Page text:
A man wrongfully convicted of murdering a 16-year-old Baltimore girl in 1998 was exonerated Wednesday because of new DNA evidence.
According to a report by Baltimore’s WBALTV, Malcolm Bryant was freed because the University of Baltimore’s Innocence Project got a court-appointed DNA test of fingernail clippings from the victim, Toni Bullock.
“I’m still numb right now and I’m just absolutely thankful. Thankful to God. These two here, they wouldn’t give up. They wouldn’t give up,” Bryant said.
In a news conference, director of the Innocence Project Michelle Nethercott told reporters:
“I met with Mr. Bryant many times. I met with his family. And thankfully we were able to eventually get DNA evidence that proved what he’s been saying all along.”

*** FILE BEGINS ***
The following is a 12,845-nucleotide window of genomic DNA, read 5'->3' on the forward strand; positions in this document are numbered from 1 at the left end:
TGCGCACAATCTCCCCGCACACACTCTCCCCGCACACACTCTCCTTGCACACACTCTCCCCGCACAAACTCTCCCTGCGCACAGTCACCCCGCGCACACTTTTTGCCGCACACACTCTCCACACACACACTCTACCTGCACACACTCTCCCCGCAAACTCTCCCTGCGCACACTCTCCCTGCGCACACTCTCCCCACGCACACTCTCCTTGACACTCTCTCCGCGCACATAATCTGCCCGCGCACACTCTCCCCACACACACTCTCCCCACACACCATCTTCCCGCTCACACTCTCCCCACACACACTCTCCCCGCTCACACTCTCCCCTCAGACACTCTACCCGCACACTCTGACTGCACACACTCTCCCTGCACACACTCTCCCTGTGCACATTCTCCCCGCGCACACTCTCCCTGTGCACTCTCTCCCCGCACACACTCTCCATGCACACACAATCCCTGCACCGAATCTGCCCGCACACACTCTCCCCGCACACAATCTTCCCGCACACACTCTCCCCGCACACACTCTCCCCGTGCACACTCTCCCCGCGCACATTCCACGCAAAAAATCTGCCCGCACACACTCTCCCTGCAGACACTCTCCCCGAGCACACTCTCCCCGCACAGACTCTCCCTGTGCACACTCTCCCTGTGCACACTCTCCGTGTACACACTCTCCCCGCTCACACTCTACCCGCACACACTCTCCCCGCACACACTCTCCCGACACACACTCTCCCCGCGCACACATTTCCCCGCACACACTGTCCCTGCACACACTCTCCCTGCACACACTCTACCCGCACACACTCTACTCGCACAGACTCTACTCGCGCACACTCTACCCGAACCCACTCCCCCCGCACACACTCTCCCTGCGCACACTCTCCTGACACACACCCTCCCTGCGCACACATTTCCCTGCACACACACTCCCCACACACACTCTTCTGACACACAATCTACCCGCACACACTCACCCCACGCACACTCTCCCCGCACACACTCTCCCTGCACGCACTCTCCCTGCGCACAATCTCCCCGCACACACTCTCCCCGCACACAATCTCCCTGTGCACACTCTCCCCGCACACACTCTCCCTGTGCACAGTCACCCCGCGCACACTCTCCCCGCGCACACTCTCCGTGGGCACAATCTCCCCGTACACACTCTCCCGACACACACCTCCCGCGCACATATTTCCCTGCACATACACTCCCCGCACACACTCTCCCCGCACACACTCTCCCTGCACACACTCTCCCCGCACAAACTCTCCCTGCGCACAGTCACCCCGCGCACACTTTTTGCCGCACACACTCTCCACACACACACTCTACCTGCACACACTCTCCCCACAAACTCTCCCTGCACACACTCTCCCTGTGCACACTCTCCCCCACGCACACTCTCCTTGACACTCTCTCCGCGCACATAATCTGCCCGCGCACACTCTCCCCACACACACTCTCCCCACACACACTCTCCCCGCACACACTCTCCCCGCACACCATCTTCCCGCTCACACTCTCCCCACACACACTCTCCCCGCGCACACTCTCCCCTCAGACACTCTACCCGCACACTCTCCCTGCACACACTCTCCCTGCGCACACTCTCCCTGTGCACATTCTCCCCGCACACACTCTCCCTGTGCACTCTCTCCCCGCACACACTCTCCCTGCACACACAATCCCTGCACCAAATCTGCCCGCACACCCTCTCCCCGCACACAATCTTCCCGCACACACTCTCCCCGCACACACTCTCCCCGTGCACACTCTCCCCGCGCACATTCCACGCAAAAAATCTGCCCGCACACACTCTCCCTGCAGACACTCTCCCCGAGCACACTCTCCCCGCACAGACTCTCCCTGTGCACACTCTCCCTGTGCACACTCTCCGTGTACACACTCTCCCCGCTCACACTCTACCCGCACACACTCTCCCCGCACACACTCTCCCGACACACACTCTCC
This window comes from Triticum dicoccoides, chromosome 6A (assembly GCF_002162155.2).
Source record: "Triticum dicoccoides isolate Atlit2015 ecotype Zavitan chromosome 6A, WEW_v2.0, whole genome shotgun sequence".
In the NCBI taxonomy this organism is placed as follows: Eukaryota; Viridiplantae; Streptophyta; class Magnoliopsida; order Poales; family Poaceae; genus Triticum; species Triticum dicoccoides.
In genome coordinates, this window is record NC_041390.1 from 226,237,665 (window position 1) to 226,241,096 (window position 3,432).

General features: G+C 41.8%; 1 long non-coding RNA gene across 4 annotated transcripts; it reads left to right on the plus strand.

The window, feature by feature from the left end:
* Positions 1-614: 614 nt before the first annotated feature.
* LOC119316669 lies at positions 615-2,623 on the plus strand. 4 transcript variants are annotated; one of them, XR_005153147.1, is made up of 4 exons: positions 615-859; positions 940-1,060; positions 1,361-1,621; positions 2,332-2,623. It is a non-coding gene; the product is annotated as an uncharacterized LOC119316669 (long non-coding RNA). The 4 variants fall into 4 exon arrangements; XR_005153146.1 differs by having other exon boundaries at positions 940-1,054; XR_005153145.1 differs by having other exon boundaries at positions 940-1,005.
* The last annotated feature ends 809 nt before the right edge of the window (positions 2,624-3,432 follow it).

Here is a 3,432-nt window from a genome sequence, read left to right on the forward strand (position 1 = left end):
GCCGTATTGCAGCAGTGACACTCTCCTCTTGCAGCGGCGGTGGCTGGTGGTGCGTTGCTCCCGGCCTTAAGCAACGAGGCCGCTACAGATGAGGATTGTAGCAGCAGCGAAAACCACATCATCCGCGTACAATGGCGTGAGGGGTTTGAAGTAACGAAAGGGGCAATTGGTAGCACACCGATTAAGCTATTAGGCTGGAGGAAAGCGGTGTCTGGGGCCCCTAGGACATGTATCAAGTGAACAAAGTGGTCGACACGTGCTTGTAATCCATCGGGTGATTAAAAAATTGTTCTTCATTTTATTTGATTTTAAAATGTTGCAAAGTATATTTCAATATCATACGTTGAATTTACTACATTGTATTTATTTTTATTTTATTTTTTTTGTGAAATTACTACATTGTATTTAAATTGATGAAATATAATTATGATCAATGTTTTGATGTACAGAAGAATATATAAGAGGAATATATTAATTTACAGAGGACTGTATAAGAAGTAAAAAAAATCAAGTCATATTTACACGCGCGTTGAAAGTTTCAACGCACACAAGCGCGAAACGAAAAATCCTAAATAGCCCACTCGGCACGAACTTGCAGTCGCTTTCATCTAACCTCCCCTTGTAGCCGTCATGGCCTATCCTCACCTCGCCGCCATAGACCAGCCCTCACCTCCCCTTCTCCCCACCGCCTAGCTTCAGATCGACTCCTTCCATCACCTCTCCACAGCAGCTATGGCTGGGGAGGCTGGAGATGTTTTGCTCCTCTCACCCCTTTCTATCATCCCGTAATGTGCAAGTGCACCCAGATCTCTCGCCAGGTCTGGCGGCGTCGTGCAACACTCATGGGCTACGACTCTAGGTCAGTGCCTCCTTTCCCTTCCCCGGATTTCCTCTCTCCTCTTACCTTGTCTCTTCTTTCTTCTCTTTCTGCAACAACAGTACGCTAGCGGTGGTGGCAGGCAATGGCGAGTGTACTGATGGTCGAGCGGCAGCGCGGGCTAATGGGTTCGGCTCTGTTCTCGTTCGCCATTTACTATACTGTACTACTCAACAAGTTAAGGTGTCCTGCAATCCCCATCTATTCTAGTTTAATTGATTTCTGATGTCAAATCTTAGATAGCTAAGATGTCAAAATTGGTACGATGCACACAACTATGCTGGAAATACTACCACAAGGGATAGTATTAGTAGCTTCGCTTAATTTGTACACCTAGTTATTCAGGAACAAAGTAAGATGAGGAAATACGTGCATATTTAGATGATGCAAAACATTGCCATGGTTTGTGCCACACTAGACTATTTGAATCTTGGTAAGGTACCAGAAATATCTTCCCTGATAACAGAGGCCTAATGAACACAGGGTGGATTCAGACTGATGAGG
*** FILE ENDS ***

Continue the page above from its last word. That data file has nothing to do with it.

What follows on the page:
In 1998, Bullock and a friend were on the way home from a Rite Aid store in East Baltimore when a man attacked them. Bullock was stabbed three times and died instantly. Bryant was arrested after the friend claimed she saw him commit the heinous crime.
In that same news conference, Baltimore City State’s Attorney, Marilyn Mosby apologized:
“On behalf of the criminal justice system, I’d like to apologize to Mr. Malcolm Bryant and his family, for the pain they’ve endured as a result of his wrongful conviction.”
Bryant was convicted in August 1999 and now is free after serving 17 years.